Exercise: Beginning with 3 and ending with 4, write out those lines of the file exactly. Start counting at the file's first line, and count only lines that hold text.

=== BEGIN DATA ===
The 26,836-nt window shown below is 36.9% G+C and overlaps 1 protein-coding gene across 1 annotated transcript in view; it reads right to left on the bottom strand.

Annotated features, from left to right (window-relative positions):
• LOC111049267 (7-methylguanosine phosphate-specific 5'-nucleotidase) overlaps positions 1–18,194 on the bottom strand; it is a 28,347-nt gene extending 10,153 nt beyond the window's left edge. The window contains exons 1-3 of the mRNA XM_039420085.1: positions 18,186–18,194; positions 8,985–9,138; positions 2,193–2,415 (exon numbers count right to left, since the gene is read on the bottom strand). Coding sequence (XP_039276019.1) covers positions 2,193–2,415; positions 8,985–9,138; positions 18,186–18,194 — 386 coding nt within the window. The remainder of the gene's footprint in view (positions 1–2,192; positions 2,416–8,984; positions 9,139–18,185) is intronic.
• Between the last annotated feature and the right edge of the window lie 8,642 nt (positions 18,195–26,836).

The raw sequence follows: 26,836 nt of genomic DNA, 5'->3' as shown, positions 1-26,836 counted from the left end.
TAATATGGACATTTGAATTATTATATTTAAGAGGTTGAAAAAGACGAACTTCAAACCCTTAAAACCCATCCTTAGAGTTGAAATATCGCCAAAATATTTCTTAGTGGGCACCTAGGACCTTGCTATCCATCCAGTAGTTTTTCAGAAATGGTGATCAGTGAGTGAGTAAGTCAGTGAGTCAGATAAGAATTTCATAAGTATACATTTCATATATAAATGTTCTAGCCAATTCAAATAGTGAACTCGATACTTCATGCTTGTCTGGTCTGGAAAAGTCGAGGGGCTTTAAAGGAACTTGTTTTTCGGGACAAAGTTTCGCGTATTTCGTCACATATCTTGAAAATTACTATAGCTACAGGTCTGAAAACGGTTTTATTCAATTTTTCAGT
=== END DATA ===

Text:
• LOC111049267 (7-methylguanosine phosphate-specific 5'-nucleotidase) overlaps positions 1–18,194 on the bottom strand; it is a 28,347-nt gene extending 10,153 nt beyond the window's left edge. The window contains exons 1-3 of the mRNA XM_039420085.1: positions 18,186–18,194; positions 8,985–9,138; positions 2,193–2,415 (exon numbers count right to left, since the gene is read on the bottom strand). Coding sequence (XP_039276019.1) covers positions 2,193–2,415; positions 8,985–9,138; positions 18,186–18,194 — 386 coding nt within the window. The remainder of the gene's footprint in view (positions 1–2,192; positions 2,416–8,984; positions 9,139–18,185) is intronic.
• Between the last annotated feature and the right edge of the window lie 8,642 nt (positions 18,195–26,836).